New York’s Knitting Factory moving to Brooklyn

Downtown venue to leave Manhattan

Legendary New York venue the Knitting Factory is set to make its second move since 1994 when it relocates to a space in the Williamsburg neighbourhood of Brooklyn.

The club, which is known for its history of presenting punk and avant garde acts, is leaving its current location in Tribeca and will open within four to nine months at the former home of Luna Lounge on Metropolitan Avenue in Williamsburg. Luna Lounge itself is a casualty of rising rents in Manhattan, having moved from Ludlow Street to Brooklyn but it recently closed its doors at its new location

Owner Jared Hoffman told the New York Times that his decision to move the club to Brooklyn is to bring the club closer to younger music fans who cannot afford to live in downtown Manhattan, and have migrated to Brooklyn where rent is lower.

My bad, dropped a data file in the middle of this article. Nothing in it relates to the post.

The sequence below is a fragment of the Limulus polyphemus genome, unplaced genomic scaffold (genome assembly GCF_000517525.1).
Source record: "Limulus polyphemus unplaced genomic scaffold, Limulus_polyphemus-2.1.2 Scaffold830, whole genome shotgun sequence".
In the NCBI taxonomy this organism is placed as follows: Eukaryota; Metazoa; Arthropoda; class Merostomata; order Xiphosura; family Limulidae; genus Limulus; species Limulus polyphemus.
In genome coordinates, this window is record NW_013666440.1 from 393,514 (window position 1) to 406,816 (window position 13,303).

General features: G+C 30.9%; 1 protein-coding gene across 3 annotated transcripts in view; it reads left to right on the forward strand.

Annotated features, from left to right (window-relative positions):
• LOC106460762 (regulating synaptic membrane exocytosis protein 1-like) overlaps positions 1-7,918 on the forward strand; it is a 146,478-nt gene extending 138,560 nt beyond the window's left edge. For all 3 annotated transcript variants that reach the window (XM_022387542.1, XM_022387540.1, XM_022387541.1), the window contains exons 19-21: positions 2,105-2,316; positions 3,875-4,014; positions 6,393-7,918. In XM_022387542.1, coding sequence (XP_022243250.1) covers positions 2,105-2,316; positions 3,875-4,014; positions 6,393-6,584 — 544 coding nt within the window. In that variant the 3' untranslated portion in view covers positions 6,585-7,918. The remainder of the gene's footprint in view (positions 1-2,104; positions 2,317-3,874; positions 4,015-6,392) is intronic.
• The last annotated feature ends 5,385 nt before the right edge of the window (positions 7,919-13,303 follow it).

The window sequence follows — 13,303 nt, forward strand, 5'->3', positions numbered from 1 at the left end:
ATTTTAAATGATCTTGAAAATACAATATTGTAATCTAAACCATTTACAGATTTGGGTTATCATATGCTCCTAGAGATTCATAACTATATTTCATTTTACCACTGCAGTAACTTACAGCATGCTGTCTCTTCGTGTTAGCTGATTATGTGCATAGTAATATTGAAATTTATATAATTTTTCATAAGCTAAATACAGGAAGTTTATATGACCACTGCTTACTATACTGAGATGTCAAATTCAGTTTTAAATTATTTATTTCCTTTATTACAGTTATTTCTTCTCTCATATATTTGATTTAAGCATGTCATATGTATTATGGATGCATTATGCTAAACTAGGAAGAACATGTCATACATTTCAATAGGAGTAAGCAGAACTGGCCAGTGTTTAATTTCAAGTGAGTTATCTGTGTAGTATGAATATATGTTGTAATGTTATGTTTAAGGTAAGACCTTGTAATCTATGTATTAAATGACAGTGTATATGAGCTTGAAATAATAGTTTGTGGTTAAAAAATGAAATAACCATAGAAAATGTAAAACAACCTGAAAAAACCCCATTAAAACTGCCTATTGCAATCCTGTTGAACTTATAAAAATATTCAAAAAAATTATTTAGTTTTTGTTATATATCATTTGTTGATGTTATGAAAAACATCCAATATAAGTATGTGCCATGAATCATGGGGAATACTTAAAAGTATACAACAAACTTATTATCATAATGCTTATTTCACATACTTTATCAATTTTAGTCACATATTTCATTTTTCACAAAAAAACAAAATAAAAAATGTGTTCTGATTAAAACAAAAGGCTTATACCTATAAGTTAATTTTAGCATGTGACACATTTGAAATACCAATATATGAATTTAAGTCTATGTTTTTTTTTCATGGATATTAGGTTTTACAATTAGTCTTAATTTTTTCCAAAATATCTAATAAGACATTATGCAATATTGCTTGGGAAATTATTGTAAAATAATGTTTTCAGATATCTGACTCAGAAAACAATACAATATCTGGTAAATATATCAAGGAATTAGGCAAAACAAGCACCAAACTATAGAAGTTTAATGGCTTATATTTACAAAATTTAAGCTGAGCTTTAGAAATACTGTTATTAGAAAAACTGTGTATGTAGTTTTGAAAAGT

The current space in Tribeca features three live rooms, and the largest one has a capacity of 400. The new venue in Brooklyn will hold just 300 people in an effort to reduce the necessity to draw larger crowds, allowing the club to promote the smaller up and coming acts it became famous for.

The club opened 21 years ago on the Lower East Side, and has been at its Tribeca location for the past 14 years.

Meanwhile, parent company Knitting Factory Entertainment recently acquired two spaces in Boise, ID and Spokane, WA with significantly larger capacities. The company also retains a space in Los Angeles, which the report says is struggling.

Knitting Factory Entertainment has an annual revenue of $19 million, the majority of which is made through its touring business which last year presented a myriad of mainstream acts from Elton John to Lyle Lovett.

–By our New York staff.

Find out more about NME.